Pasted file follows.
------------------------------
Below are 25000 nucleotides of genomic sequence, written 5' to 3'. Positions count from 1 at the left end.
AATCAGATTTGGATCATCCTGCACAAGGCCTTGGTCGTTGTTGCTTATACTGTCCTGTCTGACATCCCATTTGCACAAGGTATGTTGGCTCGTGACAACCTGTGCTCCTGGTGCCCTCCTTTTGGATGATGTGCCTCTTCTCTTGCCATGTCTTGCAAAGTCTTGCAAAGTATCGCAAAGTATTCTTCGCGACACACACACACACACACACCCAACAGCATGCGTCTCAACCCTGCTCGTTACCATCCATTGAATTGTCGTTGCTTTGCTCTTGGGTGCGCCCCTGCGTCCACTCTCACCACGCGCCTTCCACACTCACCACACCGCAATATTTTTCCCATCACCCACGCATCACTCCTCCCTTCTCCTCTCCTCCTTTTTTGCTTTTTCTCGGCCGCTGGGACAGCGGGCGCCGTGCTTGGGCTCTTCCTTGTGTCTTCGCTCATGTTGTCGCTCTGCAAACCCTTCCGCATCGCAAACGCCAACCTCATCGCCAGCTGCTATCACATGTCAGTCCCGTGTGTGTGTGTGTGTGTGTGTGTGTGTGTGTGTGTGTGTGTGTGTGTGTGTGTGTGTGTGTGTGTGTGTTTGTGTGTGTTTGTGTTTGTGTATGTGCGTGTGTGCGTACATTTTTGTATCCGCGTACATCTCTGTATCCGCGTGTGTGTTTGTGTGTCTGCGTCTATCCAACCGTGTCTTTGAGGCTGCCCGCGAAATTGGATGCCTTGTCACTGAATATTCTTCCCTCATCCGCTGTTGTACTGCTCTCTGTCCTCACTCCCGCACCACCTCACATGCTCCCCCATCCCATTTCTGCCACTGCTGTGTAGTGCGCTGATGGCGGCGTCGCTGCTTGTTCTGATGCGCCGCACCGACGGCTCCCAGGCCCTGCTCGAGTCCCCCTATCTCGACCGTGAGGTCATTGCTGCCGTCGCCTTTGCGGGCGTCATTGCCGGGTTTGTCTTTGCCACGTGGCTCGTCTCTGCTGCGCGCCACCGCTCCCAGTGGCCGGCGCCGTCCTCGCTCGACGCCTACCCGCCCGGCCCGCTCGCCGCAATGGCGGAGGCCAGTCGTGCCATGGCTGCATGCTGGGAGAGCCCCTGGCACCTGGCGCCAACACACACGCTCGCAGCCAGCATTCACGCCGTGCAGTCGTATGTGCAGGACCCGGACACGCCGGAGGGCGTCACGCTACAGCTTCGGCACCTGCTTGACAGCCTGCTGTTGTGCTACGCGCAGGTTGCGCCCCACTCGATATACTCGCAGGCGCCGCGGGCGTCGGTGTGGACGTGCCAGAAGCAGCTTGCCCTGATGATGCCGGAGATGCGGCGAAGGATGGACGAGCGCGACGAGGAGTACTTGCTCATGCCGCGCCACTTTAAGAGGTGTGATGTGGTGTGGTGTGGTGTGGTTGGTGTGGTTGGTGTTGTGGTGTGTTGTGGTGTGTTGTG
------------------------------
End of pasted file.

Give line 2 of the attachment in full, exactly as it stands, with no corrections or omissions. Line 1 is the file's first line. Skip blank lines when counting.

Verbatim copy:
AATCAGATTTGGATCATCCTGCACAAGGCCTTGGTCGTTGTTGCTTATACTGTCCTGTCTGACATCCCATTTGCACAAGGTATGTTGGCTCGTGACAACCTGTGCTCCTGGTGCCCTCCTTTTGGATGATGTGCCTCTTCTCTTGCCATGTCTTGCAAAGTCTTGCAAAGTATCGCAAAGTATTCTTCGCGACACACACACACACACACACCCAACAGCATGCGTCTCAACCCTGCTCGTTACCATCCATTGAATTGTCGTTGCTTTGCTCTTGGGTGCGCCCCTGCGTCCACTCTCACCACGCGCCTTCCACACTCACCACACCGCAATATTTTTCCCATCACCCACGCATCACTCCTCCCTTCTCCTCTCCTCCTTTTTTGCTTTTTCTCGGCCGCTGGGACAGCGGGCGCCGTGCTTGGGCTCTTCCTTGTGTCTTCGCTCATGTTGTCGCTCTGCAAACCCTTCCGCATCGCAAACGCCAACCTCATCGCCAGCTGCTATCACATGTCAGTCCCGTGTGTGTGTGTGTGTGTGTGTGTGTGTGTGTGTGTGTGTGTGTGTGTGTGTGTGTGTGTGTGTGTGTGTTTGTGTGTGTTTGTGTTTGTGTATGTGCGTGTGTGCGTACATTTTTGTATCCGCGTACATCTCTGTATCCGCGTGTGTGTTTGTGTGTCTGCGTCTATCCAACCGTGTCTTTGAGGCTGCCCGCGAAATTGGATGCCTTGTCACTGAATATTCTTCCCTCATCCGCTGTTGTACTGCTCTCTGTCCTCACTCCCGCACCACCTCACATGCTCCCCCATCCCATTTCTGCCACTGCTGTGTAGTGCGCTGATGGCGGCGTCGCTGCTTGTTCTGATGCGCCGCACCGACGGCTCCCAGGCCCTGCTCGAGTCCCCCTATCTCGACCGTGAGGTCATTGCTGCCGTCGCCTTTGCGGGCGTCATTGCCGGGTTTGTCTTTGCCACGTGGCTCGTCTCTGCTGCGCGCCACCGCTCCCAGTGGCCGGCGCCGTCCTCGCTCGACGCCTACCCGCCCGGCCCGCTCGCCGCAATGGCGGAGGCCAGTCGTGCCATGGCTGCATGCTGGGAGAGCCCCTGGCACCTGGCGCCAACACACACGCTCGCAGCCAGCATTCACGCCGTGCAGTCGTATGTGCAGGACCCGGACACGCCGGAGGGCGTCACGCTACAGCTTCGGCACCTGCTTGACAGCCTGCTGTTGTGCTACGCGCAGGTTGCGCCCCACTCGATATACTCGCAGGCGCCGCGGGCGTCGGTGTGGACGTGCCAGAAGCAGCTTGCCCTGATGATGCCGGAGATGCGGCGAAGGATGGACGAGCGCGACGAGGAGTACTTGCTCATGCCGCGCCACTTTAAGAGGTGTGATGTGGTGTGGTGTGGTGTGGTTGGTGTGGTTGGTGTTGTGGTGTGTTGTGGTGTGTTGTG